Hmm, some rather interesting statements made in that article...PLYMOUTH — If area emergency services are to follow the lead of the Indiana State Police, they will have to do some updating of their equipment regarding air waves. And following that lead would be helpful if they are going to easily communicate with one another.
Presently the state emergency responders have already completely switched their radio receivers from VHF to an 800 mgz. wavelength which is said to give a clearer, stronger frequency.
“They have built the backbone,” said Marshall County 911 Communications Supervisor Dee Grolich. “It’s a very quiet, clear frequency and with the 800 frequency, we aren’t sharing with cell phone towers.”
Her husband John Grolich, Marshall County Coroner and Plymouth’s EMS assistant chief, said the state wanted the 90 percent coverage air wave radios rather than those that were 35-40 watts, which are about the same strength as a cell phone signal. “It’s being disbanded primarily because there aren’t enough radio channels that are not taken by other communications,” he said.
“By 2012 the models we carry will be obsolete,” Argos Police Chief Rodney Rudd recently told the Argos Town Council. “We currently have two portable units from the county but everyone (emergency departments at county and town levels) is going to 800 megahertz. Ours are about 10 to 15 years old.”
The Argos Police Depart-ment alone would need six additional portable units at about $2,000 - $3,000 each and three car units at about $13,000 each. “We’ve put in for grants to assist with the cost,” Rudd said.
The Argos Fire and EMS departments each have one 800 mgz. radio which were given to them by the county. Because Argos, like other small town volunteer emergency medical service departments, struggles with limited budgets to begin with, funding for the change was going to be detrimental to whether or not they would be able to communicate with other emergency departments when the time comes.
Argos Fire Chief Mark Dean said his department would need to replace 30 more handheld and seven mobile units. Argos EMS Director Russ Alderfer said he expected his department to require at least four mobile units and “a couple dozen” portables.
“The portables go for about $3,000 to $4,000,” Alderfer said. “I don’t see how that’s going to happen.”
Bourbon, also being a small town, will have limited funds to cover the radios it’s emergency departments will need as well. While Bourbon Fire Chief Doug Eyrich said he felt the final switch wouldn’t be fully in effect until “five to 10 years down the road,” the county had also given one of the newer radios to them in case something would happen that they would need to respond to a call from the 800 mgz. frequency. “We’d have to replace at least 12 handheld and about five mobile units,” he estimated.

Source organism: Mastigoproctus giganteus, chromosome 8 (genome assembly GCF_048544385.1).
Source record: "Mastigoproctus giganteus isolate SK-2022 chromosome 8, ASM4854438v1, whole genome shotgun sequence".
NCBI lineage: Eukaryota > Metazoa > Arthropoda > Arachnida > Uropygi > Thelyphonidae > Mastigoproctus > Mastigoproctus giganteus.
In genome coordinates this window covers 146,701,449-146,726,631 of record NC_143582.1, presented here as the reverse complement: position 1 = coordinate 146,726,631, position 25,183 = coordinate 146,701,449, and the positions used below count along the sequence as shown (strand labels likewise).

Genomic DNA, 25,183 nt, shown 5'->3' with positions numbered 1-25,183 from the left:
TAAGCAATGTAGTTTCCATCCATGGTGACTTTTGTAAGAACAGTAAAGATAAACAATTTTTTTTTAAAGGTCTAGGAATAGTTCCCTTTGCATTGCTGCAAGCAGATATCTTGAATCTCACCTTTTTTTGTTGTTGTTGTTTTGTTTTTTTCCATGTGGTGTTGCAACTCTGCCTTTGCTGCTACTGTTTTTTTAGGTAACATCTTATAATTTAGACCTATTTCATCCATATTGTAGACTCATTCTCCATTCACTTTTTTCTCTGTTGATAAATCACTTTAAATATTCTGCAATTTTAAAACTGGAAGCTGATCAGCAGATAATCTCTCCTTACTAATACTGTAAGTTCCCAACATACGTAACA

The Bourbon Police Department would fortunately need fewer. With the two they were already provided by the county, police chief John West estimated they would need only three mobile and three portable units.
“The state got money from a law passed by the legislature that added $1 to each transaction at the (Indiana) Bureau of Motor Vehicles to fund this,” John Grolich explained.
“That money is supposed to fund it and they seem to think it will.”
Grolich said he was a little doubtful that even that much generation of funds may not pay for it all. “A mobile unit is about $3,000 and we’re (the department) strapped financially,” he explained. “The county draws on property taxes and all in all something’s got to give. There’s only so much to go around.”
Grolich said that while the state had intended for complete collaboration by the 2012 projected date, there isn’t really a deadline. “It’s difficult to put a deadline on it,” he said.
“The state only had 5,500 (800 mgz. portable) radios to hand out to the entire state. There are 10 districts and we have the third or fourth largest so we expect to get about 550—if they were to divide them equally.”
He said the only sure date anyone should be looking at is 2013, because that is when the Federal Communications Commission has their deadline to call the VHF radios obsolete.
Said Grolich, “Commun-ication is the lifeline to serviceability; we just have to be able to communicate to keep people safe.”